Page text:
Total volume – 26mta
Tellurian Investments backed projects aims to finalise sales and purchase agreements soon. Led by Cheniere founder Charif Souki – he says that Driftwood will shatter a business model based on longer-term, fixed rate contracts. Driftwood LNG will offer cargoes at US$8/mbtu ‘for the initial 7mta for contracts of up to eight years, from 2023’.
Golden Pass LNG
Total volume – 15.6mta
Jefferson County-based Golden Pass has the backing of Qatar Petroleum, ConocoPhilips and ExxonMobil. The US$10bn project is the cornerstone of Qatar’s plan to build a global LNG portfolio, split between domestic and international production. FERC has approved the venture.
Rio Grande LNG
Total volume – 27mta
NextDecade claims to have contracted non-binding sales agreements for 30mta with buyers in Asia and Europe. The US$20bn Rio Grande export project, based at Brownsville in Texas won approval from the US DoE to export to FTA countries. One prospective taker is Ireland, where the company is working with the John Frederiksen backed - Flex LNG and the port of Cork. A floating storage and regasification unit (FSRU) is expected to be located in the port.
Monkey Island LNG
Total volume – 15.75mta
Southern California Telephone Co subsidiary Monkey Island LNG hopes to reach FID on its Cameron parish project in Louisiana by the end of 2020. The company has agreed a 20-year, fixed-price agreement to source natural gas and has secured export approval to ship LNG to FTA countries. The proposed project comprises of three trains of 4mta each. Monkey Island LNG claims to have agreements for a third of its output, from interests including China-base terminal owner Jovo Group.
Once planning consent has been given, it takes four to five years to build a new liquefaction plant. So, we see that the US will produce a huge amount of LNG in the next 5-8 years.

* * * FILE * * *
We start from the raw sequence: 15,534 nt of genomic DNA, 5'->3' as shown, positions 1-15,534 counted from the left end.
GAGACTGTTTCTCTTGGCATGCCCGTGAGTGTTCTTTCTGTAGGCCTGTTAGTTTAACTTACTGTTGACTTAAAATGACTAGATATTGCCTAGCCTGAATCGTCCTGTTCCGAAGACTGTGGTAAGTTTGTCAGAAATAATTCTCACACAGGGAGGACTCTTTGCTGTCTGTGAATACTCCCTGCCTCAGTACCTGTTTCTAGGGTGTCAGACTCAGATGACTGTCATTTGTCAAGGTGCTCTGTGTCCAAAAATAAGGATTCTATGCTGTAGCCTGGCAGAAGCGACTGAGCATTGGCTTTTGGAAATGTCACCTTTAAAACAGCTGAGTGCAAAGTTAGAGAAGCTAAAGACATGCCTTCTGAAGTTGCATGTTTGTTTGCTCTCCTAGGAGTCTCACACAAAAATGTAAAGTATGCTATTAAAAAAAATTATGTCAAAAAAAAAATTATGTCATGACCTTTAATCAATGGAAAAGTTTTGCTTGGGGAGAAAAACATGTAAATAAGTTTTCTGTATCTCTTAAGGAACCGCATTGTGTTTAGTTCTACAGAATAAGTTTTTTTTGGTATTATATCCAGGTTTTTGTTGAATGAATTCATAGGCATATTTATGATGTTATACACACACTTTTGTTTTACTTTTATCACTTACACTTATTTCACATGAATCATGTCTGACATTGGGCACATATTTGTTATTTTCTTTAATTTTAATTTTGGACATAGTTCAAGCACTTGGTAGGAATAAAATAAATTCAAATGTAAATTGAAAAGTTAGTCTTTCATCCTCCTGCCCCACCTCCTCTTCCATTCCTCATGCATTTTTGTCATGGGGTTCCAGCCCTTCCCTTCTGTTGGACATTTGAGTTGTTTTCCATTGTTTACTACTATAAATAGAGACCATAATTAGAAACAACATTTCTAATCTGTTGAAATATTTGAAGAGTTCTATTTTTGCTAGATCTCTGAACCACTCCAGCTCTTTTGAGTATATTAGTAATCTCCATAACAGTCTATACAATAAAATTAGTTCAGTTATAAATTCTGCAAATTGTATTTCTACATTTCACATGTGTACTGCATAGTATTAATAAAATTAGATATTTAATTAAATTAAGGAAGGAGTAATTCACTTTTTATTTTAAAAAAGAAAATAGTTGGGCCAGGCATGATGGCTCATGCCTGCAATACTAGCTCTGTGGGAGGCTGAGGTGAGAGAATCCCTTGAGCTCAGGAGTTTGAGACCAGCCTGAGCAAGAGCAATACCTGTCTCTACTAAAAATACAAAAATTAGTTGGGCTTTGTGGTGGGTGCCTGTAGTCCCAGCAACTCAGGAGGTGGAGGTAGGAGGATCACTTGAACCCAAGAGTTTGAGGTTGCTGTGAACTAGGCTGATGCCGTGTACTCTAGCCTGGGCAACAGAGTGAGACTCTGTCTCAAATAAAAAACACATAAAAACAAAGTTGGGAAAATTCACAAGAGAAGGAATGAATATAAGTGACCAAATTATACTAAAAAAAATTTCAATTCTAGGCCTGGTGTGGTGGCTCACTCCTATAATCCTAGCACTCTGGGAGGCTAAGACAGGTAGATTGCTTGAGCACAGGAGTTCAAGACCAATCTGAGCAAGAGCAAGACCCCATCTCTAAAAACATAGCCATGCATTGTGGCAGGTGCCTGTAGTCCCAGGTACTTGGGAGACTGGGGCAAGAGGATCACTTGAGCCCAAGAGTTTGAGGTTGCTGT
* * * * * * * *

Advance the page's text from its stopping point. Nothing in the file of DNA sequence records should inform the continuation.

What does this mean for the LNG fleet?
All this extra capacity coming to market will require additional LNG vessels. According to Tradewinds there are 442 LNG carriers, with 97 on order. The ‘Rule of Thumb’ suggests that it take two ships per million tonnes. If the US increases total LNG output to 100mta – then there is the possibility that 200 new LNG carriers will be required. This means that in five years the LNG newbuilding market could become significantly busier than it is today.
This also means that if additional capacity comes on stream from Qatar, Australia or Russia then there could be a squeeze on LNG shipyard capacity in the not too distant future.
So, the challenge is to work out which of the many projects in the US will actually make it all the way to LNG production and which will be a footnote in the history of the LNG sector in the country.
In ten years' time we will look back and see which of these projects actually made it. You never know, with the pace that things are changing in the energy sector currently, we could be looking back in a year's time to see how wrong (or right!) we got it.
Source – LNG World Shipping / Tradewinds
Energy Shipping Specialist
David Bull has over 17 years’ experience of the maritime sector having worked for Lloyd’s List, Drewry and Braemar Seascope shipbrokers. As a Principal Consultant and Project Manager at OSC, David’s main work lies in providing analysis, market insight for due diligence, economic feasibility and trade and traffic forecasting models. His main focus is on the energy sector. He specialises in services for the LNG, offshore and liquid bulk markets. David has a BSc in Geography and holds a CFA Investment Foundation certificate.